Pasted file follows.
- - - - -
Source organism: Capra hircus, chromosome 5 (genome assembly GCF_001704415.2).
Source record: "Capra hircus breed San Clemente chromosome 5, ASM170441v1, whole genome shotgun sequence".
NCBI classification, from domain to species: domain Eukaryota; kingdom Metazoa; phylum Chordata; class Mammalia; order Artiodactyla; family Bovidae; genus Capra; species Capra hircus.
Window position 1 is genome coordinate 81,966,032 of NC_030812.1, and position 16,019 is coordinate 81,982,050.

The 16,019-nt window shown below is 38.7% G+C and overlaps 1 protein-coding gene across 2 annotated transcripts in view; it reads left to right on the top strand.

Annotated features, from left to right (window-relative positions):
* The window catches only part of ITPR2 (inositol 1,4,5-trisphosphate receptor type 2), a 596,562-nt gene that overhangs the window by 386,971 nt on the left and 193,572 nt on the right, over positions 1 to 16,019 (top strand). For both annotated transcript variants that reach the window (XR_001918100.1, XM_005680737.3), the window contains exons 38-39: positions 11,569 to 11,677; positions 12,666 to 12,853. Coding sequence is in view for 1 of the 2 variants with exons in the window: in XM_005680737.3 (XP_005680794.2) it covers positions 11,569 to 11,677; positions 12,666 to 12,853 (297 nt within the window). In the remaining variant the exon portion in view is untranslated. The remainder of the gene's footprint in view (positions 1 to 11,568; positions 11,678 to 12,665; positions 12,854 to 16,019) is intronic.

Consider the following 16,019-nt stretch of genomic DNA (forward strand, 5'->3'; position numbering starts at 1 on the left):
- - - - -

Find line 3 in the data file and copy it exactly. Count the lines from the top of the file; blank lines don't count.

NCBI classification, from domain to species: domain Eukaryota; kingdom Metazoa; phylum Chordata; class Mammalia; order Artiodactyla; family Bovidae; genus Capra; species Capra hircus.